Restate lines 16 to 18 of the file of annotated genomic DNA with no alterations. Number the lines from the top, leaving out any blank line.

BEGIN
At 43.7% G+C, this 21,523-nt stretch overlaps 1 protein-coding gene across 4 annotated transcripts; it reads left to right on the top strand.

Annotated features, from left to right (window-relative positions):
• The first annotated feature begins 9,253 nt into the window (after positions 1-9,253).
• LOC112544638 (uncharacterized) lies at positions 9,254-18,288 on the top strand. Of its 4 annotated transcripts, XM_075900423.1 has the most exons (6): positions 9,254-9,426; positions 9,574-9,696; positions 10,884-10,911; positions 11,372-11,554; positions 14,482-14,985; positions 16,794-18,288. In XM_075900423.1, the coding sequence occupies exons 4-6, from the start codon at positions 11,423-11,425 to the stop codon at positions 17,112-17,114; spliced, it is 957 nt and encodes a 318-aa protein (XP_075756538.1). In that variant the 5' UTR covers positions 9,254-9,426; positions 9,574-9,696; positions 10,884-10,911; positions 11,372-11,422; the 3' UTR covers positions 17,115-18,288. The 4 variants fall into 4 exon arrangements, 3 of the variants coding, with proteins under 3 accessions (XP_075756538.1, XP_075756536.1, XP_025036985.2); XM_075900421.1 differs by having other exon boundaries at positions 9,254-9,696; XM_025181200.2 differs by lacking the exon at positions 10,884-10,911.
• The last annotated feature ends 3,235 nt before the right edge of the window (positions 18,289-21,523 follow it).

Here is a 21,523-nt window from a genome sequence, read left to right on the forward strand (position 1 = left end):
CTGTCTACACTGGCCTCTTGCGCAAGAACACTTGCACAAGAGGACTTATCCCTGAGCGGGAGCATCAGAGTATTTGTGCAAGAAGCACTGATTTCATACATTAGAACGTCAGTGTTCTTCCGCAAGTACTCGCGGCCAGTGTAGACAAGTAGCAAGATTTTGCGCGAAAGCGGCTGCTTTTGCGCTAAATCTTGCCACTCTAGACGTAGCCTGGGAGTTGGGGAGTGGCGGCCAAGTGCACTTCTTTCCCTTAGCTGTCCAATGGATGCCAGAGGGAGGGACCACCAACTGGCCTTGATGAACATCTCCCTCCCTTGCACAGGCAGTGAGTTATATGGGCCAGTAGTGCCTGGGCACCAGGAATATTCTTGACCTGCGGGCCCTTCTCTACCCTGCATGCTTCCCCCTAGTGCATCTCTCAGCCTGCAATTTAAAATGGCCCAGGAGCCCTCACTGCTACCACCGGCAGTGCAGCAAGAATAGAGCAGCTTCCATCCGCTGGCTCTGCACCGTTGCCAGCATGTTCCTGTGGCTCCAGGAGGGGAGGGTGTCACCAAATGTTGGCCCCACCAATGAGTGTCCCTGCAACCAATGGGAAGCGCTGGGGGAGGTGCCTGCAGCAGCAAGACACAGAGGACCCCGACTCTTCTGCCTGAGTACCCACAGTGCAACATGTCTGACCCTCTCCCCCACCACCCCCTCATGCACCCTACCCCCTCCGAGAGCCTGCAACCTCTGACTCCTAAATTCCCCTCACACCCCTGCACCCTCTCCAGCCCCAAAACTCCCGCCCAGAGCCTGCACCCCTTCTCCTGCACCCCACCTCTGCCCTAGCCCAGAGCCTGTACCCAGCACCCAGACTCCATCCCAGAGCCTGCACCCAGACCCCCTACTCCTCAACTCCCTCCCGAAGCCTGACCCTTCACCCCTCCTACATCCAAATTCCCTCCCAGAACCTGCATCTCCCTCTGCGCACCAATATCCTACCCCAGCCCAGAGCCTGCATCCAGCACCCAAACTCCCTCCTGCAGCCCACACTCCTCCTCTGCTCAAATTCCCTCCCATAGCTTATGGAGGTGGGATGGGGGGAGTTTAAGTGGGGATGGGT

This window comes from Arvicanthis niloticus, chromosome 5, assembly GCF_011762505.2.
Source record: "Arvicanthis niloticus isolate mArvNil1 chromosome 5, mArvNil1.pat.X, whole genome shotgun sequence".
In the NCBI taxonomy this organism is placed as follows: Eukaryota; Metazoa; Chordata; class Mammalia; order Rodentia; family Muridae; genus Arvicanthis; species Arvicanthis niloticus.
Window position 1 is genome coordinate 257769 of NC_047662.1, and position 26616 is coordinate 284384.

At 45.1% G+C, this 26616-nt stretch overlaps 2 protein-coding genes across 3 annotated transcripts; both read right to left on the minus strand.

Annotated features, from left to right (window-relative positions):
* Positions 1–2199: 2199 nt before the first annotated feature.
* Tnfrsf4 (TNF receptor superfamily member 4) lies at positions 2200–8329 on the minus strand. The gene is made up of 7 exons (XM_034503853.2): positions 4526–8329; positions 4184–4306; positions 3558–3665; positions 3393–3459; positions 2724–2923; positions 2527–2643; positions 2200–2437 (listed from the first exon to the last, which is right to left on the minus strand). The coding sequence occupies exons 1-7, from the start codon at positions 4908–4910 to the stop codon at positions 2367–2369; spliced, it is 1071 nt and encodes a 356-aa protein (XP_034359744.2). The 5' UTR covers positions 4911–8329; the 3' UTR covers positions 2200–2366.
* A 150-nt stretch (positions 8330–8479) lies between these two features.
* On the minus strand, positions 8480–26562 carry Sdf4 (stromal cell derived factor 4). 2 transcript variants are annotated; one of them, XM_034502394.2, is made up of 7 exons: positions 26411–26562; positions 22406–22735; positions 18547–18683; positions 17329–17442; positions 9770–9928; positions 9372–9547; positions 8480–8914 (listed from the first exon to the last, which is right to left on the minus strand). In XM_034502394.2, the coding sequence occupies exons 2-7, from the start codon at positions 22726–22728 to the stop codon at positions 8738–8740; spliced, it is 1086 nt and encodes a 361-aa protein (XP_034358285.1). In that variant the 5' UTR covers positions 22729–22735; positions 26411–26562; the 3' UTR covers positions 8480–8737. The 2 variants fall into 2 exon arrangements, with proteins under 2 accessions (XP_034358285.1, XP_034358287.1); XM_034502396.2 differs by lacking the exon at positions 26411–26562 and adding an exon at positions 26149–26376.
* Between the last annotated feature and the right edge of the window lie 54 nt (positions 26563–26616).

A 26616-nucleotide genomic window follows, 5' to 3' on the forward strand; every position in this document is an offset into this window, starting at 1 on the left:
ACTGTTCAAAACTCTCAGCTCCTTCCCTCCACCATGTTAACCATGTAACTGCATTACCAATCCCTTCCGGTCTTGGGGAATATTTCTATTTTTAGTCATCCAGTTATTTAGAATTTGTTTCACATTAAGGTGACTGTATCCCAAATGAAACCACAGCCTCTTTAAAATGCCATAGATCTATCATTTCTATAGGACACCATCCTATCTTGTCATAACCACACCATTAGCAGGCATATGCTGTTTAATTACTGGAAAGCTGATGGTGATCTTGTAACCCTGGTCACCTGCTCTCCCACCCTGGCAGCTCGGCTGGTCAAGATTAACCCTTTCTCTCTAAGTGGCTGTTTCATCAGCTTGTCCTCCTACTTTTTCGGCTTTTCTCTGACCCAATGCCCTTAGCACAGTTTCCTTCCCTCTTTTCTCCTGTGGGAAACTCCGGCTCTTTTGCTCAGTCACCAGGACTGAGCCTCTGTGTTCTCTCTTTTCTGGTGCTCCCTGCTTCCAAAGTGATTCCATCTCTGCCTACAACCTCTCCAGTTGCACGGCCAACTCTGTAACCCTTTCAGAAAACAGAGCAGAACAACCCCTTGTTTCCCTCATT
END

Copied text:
* A 150-nt stretch (positions 8330–8479) lies between these two features.
* On the minus strand, positions 8480–26562 carry Sdf4 (stromal cell derived factor 4). 2 transcript variants are annotated; one of them, XM_034502394.2, is made up of 7 exons: positions 26411–26562; positions 22406–22735; positions 18547–18683; positions 17329–17442; positions 9770–9928; positions 9372–9547; positions 8480–8914 (listed from the first exon to the last, which is right to left on the minus strand). In XM_034502394.2, the coding sequence occupies exons 2-7, from the start codon at positions 22726–22728 to the stop codon at positions 8738–8740; spliced, it is 1086 nt and encodes a 361-aa protein (XP_034358285.1). In that variant the 5' UTR covers positions 22729–22735; positions 26411–26562; the 3' UTR covers positions 8480–8737. The 2 variants fall into 2 exon arrangements, with proteins under 2 accessions (XP_034358285.1, XP_034358287.1); XM_034502396.2 differs by lacking the exon at positions 26411–26562 and adding an exon at positions 26149–26376.
* Between the last annotated feature and the right edge of the window lie 54 nt (positions 26563–26616).